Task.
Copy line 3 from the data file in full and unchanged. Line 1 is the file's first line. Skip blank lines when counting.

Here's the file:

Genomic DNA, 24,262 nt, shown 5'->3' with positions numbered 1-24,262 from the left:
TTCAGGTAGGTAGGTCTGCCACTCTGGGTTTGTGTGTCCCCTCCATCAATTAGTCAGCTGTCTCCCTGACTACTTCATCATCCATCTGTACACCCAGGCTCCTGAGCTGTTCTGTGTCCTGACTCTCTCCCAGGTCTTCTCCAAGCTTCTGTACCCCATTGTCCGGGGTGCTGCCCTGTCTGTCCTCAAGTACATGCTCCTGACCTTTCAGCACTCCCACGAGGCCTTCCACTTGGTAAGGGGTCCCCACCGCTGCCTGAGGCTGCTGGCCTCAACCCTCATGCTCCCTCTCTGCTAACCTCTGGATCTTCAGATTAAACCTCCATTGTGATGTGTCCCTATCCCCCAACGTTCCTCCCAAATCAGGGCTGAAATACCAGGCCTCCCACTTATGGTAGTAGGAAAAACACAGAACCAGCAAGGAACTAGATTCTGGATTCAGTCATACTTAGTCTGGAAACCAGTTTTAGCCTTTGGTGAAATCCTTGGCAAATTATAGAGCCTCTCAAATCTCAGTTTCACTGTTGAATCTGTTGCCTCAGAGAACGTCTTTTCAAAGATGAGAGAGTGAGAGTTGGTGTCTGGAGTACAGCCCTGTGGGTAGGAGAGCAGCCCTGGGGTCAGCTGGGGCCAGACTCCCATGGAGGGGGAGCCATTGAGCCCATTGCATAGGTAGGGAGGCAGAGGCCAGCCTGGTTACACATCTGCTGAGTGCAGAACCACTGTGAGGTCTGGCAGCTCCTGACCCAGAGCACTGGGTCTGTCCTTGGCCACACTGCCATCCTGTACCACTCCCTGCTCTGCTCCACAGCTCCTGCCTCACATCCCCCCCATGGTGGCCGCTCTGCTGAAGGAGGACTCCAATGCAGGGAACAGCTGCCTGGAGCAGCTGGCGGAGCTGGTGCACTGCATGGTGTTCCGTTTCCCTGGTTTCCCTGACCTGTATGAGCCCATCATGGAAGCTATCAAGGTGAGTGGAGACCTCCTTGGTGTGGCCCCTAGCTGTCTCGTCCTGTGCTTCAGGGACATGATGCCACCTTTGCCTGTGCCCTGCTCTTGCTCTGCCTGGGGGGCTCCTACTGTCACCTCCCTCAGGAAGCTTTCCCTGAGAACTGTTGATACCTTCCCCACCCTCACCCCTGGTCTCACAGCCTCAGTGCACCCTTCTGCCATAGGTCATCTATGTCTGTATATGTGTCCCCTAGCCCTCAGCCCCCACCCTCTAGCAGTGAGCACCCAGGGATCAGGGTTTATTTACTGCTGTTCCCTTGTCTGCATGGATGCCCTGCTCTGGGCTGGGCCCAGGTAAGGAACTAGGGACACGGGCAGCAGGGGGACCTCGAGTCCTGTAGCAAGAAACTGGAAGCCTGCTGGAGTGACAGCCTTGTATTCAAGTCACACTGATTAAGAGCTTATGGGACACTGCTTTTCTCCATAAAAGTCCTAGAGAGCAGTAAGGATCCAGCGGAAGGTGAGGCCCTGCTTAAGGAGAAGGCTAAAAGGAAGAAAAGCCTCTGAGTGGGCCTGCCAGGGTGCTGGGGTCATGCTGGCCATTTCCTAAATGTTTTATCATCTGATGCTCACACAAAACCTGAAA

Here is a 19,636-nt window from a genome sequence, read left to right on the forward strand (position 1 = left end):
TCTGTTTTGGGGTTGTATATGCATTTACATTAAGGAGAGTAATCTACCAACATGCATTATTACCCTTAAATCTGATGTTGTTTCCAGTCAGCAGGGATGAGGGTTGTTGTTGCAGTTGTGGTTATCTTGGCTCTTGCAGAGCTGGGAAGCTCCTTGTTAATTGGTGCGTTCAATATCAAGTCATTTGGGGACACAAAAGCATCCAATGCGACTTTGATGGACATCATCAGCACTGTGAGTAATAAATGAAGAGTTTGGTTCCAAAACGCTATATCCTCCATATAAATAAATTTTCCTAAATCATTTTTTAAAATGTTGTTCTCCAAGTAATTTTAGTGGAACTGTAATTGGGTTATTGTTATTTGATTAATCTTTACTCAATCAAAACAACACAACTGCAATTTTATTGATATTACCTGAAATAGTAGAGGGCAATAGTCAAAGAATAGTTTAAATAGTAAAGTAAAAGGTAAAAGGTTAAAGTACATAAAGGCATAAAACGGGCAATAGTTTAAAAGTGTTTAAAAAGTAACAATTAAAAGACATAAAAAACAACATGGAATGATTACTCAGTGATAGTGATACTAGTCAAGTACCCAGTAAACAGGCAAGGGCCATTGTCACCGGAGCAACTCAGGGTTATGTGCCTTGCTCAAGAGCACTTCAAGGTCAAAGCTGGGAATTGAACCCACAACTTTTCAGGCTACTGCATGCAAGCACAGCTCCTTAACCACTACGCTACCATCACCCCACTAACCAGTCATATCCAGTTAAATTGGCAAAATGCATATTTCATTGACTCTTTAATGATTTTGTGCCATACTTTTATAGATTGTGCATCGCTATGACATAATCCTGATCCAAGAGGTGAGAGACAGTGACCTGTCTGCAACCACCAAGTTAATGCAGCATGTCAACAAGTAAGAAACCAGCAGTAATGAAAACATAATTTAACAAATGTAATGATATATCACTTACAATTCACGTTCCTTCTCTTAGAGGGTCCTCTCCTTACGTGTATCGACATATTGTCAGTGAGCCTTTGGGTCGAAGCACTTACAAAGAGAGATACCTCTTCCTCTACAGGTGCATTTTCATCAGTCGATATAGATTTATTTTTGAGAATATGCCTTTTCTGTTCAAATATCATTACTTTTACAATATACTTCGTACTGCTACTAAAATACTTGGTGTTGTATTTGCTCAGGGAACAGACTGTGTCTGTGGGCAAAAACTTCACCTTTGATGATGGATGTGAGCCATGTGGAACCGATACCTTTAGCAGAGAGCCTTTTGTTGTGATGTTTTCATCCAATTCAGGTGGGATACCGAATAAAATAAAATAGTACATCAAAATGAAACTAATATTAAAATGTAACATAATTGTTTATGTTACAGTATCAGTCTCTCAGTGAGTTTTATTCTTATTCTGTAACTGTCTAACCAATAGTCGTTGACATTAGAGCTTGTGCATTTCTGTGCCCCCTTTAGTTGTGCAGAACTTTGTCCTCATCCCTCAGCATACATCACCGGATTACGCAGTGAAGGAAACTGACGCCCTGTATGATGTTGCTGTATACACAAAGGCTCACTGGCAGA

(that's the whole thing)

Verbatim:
Here is a 19,636-nt window from a genome sequence, read left to right on the forward strand (position 1 = left end):